4. Multiple hierarchies and networks. Hierarchy assumes that there is a single location for any piece of information, a single classification taxonomy. Humans don't work that way. We use multiple hierarchies and networks to classify and organize experience.

    5. Easy reference to existing material.

    6. Hyperlinking in as much generality as we can envision uses for.

    7. Ease of gathering and reorganizing existing information. Refactoring is necessary since abstractions evolve over time, and classification structures change.

It seems to me that an approach similar to this has the following advantages:

  1. It will provide tools that a single individual can use on a local system.

  2. Information organized using the individual tools will be able to be published to a web site and maintained there by the individual.

  3. Tools will scale from there to allow feedback, and then collaboration.

  4. Both individual and web site information can be merged easily either between individuals or web sites or central repositories.

If we do this, we will have tools useful at various levels that can be applied to the problem of developing the tools themselves and also to the problems that we are developing the tools to address. At any point that the tools reach the scale where they are sufficient to any specific problem, that problem may be attacked in earnest by those people concerned with the problem.

"You can't start from where you aren't, you have to start from where you are."

What tools do we have that we can start to use for discussing the development of the KM tools.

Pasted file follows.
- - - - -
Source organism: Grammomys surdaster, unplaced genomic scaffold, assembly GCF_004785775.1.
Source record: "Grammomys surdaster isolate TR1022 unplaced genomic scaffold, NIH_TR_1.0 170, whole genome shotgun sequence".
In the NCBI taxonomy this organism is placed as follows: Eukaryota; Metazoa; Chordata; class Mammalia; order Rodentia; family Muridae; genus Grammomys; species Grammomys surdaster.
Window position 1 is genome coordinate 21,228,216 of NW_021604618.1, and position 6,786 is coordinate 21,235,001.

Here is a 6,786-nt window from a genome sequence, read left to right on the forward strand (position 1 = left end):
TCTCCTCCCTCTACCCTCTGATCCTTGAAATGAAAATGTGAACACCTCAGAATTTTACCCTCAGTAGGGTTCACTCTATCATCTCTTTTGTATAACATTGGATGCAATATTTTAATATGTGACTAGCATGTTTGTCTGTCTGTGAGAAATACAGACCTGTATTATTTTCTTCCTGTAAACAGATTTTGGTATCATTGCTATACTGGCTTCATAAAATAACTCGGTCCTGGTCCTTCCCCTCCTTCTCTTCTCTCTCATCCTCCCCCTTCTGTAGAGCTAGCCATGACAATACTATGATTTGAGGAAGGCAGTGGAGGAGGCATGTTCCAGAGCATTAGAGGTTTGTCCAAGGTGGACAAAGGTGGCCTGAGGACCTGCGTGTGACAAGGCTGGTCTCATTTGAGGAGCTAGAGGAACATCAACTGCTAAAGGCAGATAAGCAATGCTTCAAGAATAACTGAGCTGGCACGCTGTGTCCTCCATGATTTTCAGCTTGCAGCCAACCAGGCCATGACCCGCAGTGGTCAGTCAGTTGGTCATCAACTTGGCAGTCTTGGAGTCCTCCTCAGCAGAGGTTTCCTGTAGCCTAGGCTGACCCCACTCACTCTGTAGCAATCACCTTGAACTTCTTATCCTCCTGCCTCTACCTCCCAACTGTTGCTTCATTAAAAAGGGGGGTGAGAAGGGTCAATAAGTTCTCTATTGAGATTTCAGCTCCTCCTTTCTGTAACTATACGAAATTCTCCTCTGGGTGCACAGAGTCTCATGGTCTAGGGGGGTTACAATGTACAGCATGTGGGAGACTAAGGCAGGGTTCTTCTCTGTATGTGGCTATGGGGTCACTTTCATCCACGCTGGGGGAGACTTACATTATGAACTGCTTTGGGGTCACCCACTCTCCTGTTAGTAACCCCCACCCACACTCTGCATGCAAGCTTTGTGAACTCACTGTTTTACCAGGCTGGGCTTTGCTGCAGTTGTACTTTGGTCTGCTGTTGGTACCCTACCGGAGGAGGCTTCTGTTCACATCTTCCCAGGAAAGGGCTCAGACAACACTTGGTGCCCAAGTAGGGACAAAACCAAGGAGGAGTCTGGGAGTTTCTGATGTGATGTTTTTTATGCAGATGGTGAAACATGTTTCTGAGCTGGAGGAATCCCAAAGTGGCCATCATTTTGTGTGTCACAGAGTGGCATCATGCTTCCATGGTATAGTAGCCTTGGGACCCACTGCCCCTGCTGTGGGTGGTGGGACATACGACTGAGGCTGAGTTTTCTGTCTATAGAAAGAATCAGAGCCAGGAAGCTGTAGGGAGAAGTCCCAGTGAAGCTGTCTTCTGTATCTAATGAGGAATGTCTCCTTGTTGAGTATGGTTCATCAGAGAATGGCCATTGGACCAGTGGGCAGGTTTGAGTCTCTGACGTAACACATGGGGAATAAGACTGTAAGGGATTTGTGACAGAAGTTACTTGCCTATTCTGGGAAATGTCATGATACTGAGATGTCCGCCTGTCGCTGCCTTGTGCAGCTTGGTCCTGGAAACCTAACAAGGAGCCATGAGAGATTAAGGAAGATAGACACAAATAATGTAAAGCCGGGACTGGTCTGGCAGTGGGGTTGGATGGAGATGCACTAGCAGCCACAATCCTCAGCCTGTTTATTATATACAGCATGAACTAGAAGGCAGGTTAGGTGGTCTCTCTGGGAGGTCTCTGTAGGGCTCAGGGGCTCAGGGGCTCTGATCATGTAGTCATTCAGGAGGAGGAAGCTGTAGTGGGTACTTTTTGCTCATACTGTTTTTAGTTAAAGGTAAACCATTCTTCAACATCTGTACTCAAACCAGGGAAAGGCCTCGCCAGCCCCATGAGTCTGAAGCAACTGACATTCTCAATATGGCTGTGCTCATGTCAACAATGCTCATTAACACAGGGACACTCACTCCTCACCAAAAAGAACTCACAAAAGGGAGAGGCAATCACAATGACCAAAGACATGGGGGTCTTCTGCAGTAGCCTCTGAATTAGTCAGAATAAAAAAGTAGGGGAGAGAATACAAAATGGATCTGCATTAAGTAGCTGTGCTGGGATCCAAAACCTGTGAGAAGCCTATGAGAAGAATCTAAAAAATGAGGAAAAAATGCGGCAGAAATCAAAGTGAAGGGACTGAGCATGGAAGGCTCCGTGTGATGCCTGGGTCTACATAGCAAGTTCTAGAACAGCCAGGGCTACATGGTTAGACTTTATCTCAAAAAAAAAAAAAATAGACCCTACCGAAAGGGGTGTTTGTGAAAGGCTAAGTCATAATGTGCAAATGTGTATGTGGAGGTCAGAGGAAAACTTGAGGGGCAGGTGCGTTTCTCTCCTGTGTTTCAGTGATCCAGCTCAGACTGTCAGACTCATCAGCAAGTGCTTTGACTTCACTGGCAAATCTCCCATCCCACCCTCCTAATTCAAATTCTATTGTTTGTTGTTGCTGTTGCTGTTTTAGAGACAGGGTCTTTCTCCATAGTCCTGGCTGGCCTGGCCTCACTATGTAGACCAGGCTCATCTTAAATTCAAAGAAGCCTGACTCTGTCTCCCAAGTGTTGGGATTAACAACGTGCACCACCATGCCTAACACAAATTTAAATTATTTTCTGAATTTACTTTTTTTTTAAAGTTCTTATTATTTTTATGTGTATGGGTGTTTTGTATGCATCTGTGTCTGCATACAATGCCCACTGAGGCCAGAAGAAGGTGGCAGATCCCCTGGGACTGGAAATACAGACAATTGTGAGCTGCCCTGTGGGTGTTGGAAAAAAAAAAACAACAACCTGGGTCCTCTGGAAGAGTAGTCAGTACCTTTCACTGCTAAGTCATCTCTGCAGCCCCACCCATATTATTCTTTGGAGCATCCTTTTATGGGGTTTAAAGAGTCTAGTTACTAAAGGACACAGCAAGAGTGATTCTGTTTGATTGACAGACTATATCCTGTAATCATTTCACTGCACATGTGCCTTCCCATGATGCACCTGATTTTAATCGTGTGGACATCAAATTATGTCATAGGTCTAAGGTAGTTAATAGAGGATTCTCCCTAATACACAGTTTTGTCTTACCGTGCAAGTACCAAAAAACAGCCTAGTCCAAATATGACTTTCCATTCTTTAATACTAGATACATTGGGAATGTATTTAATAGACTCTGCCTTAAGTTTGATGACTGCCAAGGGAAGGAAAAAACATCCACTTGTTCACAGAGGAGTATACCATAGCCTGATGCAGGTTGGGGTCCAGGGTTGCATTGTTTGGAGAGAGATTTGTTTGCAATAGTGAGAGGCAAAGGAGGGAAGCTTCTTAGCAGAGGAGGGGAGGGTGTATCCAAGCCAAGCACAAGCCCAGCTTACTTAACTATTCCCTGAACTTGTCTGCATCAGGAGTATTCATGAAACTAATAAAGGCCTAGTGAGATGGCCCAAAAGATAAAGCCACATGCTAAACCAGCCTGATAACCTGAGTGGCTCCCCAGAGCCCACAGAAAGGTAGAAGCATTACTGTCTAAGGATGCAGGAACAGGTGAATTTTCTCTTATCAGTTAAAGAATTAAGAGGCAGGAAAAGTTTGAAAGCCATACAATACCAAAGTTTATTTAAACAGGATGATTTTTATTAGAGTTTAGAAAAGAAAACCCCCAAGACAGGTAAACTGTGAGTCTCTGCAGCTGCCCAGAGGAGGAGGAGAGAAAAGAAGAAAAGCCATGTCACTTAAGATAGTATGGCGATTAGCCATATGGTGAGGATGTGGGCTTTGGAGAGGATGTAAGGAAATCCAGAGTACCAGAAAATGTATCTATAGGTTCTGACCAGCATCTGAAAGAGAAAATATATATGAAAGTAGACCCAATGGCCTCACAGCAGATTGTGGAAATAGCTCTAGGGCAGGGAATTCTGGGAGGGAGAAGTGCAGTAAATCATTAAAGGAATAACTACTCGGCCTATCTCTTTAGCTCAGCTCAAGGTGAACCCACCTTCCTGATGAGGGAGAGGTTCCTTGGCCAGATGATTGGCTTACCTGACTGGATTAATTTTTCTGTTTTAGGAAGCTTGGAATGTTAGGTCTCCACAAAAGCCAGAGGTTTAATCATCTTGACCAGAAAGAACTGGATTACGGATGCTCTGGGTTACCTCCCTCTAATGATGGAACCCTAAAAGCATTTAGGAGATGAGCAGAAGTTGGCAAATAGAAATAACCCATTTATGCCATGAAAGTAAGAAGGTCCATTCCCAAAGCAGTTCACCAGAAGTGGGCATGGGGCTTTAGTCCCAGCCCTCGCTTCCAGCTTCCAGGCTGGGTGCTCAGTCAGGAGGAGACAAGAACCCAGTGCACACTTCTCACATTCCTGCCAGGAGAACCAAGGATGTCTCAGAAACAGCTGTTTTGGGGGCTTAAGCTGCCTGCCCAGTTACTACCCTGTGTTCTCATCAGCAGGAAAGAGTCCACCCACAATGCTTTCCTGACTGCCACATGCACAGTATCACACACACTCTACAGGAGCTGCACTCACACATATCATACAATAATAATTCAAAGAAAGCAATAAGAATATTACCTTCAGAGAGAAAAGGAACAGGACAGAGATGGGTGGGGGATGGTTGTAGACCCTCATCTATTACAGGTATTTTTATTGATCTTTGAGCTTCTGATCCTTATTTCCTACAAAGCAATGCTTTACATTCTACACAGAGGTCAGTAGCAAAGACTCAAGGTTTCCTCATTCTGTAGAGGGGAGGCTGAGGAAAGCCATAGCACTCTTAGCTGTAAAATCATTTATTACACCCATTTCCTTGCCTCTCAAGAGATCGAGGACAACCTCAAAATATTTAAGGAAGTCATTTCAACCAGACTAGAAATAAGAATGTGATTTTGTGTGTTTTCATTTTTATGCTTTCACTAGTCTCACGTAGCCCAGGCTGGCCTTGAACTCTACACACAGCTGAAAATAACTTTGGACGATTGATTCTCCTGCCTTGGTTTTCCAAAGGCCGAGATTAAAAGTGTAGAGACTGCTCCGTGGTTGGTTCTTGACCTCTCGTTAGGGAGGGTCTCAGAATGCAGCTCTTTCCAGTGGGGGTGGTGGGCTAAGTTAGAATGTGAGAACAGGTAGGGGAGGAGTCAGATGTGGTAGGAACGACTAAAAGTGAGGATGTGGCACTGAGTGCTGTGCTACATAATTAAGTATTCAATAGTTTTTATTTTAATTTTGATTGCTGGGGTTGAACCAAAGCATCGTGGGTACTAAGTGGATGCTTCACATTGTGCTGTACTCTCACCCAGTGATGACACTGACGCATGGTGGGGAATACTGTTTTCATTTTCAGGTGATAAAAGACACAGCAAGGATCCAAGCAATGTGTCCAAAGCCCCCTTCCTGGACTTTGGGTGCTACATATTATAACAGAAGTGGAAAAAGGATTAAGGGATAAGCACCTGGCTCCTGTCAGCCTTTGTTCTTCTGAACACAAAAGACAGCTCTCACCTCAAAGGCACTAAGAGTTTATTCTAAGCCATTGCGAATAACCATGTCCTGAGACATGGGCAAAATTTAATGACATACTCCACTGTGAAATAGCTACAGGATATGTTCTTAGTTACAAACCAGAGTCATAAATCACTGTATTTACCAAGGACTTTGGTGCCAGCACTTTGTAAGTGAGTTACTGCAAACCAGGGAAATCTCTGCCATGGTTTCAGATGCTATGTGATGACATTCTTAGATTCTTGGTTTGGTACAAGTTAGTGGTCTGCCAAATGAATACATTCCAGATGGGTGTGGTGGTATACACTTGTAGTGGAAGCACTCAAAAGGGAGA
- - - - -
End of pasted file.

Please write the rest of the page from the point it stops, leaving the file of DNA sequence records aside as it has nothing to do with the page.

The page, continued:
1. This egroup and similar email lists. This is a communication tools with little or no ability to post-process the data. Following it up with tools to help organize the information would help. Question: Will this egroup support the correct use of the "in-reply-to" field so that we can vary the subject within a thread? Does this break the tools that people use most.

  2. WikiWeb, manila or similar editable sites. This works well for information that has some persistence. It allows refactoring and some kinds of indexing. I believe that there is already one at

    The source for several varieties of Wiki is available so that the tool can be extended in various ways

    There is a substantial community of experience in the use of Wiki that we can draw upon.

    All information is available in straight text allowing relatively easy analysis and post-processing.

  3. Weblogs, journals, or import of email data to Wiki style repository.

  4. Other, possibly proprietary tools? I don't know abut these. SDS has been mentioned. Augment/NLS exists. There may be other systems that could be used.

  5. Open Source development support systems when we get to the point that it makes sense.

    SourceForge provides all kinds of tools for managing an open source project.

    Issue tracking systems that are web based

    Requirements tools

    Nearly any existing tools to support collaboration among software developers.

    General collaboration spaces such as Groove, BCSW, etc.


I think that this provides a good base for collaboration. I would like to see a good outliner with HTML or Wiki pages as a result. Thinker....

...sounds good, but I haven't been able to get it installed.

That should be enough to get a discussion started! (g)



Garold (Gary) L. Johnson